The... economic boom went on until it reached a climax…, with record levels of bank lending to construction and property, sky-high share and property prices and the emergence of overcapacity in key industrial sectors such as... automobiles. The lack of proper accountability in the banking system, the insider crony networks of lenders and borrowers, the intimate and frequently corrupt involvement of the government bureaucracy in so much of the economy—in short, a lack of economic and political pluralism, together with weak accountability—finally undermined the… miracle.”
Well, I did not have access to a time machine and hence did not see myself typing away these comments for Mint in July 2009 or 2010 on China although the relevance to what is going on there is uncannily close. These were words taken from the book, The writing on the wall, by Will Hutton as he described Japan of the 1980s and 1990s.
The fact that this book describes the current economic boom conditions in China is not accidental. China has taken a leaf out of Japan’s post-war economic transformation and hence its reliance on a competitive currency, export-led growth, and so on. Therefore, the path that the Japanese economy has taken since the boom days of the 1970s and 1980s should be of interest and concern to the People’s Republic of China.
Japan presents an interesting case of efficiency in production and clumsiness in its political and economic affairs. Pork-barrel politics is just one bad growth-year away. The recent political scandal involving redesignation of pension funds is threatening to cut short the political life of its prime minister, while the macroeconomy is clearly losing fizz, and the expansion, after five years of halting growth, is at the risk of sputtering to a halt. In 1997, there was an attempt to consolidate pension funds into one account. It appears that the exercise was carried out so badly that millions of pension accounts are now untraceable. The public is aghast. There might be an impact on the forthcoming upper house elections due to be held on 29 July. Prime Minister Abe has already accepted responsibility for the outcome of the elections. This means that if the ruling Liberal Democratic Party is unable to hold on to its already wafer-thin majority, Abe might become a victim of the result. Expectations are that, in such a case, the party might fall back on an old-style fixer. The country’s approach to change in the 21st century appears hesitant and unconvincing. Economic reforms, in a conservative society, call for a strong man at the helm.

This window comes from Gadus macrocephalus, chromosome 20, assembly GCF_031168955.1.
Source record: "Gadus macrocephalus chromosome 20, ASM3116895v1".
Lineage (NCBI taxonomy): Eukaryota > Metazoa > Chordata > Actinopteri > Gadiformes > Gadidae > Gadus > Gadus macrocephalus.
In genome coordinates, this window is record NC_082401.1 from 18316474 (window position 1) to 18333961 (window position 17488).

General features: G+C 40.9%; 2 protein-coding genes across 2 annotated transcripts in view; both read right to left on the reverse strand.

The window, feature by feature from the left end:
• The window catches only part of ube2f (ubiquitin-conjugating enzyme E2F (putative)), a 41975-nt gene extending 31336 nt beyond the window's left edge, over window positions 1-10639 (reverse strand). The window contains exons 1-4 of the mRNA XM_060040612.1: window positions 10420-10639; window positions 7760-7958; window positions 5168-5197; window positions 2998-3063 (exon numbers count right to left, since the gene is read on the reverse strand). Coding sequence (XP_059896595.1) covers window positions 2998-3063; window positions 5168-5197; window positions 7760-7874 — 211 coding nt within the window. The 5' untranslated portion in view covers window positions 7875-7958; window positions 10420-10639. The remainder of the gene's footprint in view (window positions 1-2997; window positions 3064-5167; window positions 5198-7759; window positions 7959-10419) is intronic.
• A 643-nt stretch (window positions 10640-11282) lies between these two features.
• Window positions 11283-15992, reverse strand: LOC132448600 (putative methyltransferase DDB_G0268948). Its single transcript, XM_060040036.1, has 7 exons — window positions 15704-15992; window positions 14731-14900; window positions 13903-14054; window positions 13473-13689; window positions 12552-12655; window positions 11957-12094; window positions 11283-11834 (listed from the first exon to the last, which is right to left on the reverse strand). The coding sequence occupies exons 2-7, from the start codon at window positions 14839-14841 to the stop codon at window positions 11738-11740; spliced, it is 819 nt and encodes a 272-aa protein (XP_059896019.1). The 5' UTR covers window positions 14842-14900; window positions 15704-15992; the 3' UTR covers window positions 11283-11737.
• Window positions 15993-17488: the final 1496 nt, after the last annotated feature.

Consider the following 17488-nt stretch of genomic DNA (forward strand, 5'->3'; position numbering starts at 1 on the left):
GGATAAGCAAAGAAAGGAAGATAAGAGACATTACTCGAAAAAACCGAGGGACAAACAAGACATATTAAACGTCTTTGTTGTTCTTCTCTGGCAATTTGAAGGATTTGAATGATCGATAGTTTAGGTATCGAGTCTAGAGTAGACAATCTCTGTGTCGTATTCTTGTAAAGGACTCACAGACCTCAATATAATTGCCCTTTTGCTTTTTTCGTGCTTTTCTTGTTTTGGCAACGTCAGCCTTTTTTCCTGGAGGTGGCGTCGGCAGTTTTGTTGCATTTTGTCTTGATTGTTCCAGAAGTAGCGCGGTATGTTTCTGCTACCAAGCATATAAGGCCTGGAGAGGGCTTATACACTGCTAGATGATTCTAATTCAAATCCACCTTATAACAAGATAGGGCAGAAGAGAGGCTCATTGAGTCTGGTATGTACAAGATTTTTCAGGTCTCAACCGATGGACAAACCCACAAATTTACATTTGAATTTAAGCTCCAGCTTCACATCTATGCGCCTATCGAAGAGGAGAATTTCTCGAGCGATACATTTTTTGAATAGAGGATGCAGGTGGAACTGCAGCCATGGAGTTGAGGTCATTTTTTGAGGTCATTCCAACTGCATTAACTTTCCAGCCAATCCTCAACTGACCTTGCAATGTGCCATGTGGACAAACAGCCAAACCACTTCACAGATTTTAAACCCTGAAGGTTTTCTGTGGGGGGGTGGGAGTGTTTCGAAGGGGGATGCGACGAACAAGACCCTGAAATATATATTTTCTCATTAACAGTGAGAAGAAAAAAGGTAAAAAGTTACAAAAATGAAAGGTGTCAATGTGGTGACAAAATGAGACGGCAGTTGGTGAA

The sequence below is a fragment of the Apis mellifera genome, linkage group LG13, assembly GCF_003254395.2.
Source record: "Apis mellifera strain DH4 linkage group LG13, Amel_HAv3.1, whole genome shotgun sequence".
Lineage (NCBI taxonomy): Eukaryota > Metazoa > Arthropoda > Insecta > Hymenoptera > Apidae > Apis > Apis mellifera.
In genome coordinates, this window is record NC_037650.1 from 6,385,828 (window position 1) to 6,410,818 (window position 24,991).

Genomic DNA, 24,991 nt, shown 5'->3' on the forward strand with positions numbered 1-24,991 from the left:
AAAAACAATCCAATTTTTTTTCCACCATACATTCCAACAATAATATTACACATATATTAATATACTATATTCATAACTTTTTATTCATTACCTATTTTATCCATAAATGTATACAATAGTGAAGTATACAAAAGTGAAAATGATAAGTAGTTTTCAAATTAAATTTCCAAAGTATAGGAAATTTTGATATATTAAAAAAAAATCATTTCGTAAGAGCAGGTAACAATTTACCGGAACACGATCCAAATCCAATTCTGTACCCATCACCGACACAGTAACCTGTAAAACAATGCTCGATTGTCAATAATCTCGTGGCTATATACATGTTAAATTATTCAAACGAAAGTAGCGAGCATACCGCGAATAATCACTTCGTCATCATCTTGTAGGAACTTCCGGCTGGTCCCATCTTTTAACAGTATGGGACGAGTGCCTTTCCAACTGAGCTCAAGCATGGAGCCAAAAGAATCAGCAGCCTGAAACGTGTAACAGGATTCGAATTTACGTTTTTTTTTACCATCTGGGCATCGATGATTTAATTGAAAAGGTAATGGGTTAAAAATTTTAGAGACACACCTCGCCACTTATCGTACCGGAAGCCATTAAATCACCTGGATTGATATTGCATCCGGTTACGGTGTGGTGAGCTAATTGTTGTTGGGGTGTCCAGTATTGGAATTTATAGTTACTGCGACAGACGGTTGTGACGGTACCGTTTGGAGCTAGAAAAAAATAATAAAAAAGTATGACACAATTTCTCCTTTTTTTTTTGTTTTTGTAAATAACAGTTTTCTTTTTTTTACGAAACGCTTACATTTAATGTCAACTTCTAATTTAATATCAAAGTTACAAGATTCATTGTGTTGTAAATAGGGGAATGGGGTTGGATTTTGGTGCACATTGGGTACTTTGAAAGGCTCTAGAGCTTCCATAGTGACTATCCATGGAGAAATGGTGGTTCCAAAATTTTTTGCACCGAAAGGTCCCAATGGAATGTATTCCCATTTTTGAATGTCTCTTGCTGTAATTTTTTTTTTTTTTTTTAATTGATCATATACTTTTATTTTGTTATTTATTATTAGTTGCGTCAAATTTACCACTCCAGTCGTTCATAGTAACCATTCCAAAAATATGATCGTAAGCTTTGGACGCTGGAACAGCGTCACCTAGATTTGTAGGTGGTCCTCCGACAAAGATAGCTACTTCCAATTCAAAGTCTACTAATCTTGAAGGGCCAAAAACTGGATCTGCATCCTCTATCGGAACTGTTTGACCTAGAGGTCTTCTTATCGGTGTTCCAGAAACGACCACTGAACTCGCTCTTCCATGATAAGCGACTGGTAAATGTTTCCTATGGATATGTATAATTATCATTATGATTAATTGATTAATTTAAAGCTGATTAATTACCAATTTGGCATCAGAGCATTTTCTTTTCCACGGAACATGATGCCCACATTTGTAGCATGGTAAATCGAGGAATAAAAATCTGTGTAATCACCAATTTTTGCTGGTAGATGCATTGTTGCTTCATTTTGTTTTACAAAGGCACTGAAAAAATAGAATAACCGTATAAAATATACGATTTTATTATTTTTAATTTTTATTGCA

The Tokyo Stock Exchange, with its relatively underdeveloped trading and settlement systems, is no longer the dominant force in Asia and risks losing its pre-eminence to Hong Kong or Singapore or even Mumbai in the not-so-distant future. The economy is struggling to find a second wind after its initial bounce when the stagnation of the 1990s ended around 2002. Labour incomes are shrinking. Confidence among small businesses has stalled for over two years and the stock market is starkly underperforming other regional markets since 2006.
The government, in part rightly obsessed with fiscal stability, has withdrawn some personal income-tax rebates and reliefs. With interest rates very low, the public is happy to send money abroad in search of higher yields. The “carry-trade” is carried out more by Japanese residents than by speculators and hedge funds. In fact, there is merit in the contention that if interest rates are increased in Japan (they currently stand at 0.5% per annum!), it might put more money into the pockets of depositors rather than choke economic recovery. Nonetheless, both the nominally independent Bank of Japan and the country’s politicians are hesitant to risk higher rates. That keeps the yen weak and increases the risk of protectionism from the West, as both China and Japan are relying on export growth facilitated by their respective cheap currencies.
Japan’s floundering economy and lack of political direction are missed opportunities to rebalance the global economy, to provide ballast for the regional economy and to set an example for China. The risk to the global economy from any potential fallout of the problems in the US housing sector affecting consumption spending in that economy is not small. If that risk materializes, there are not too many fallback options. At the beginning of the year, there were hopes that the Japanese recovery would find support in accelerating domestic consumption after having been held up by capital spending in the previous three to four years. That has not happened.
The missed opportunity of the Japanese recovery might be judged a bellwether for the unbalanced global economy by historians as they write the economic history of the first decade of the new millennium.
V. Anantha Nageswaran is head, investment research, Bank Julius Baer (Singapore) Ltd. These are his personal views and do not represent those of his employer. Comments are welcome at firstname.lastname@example.org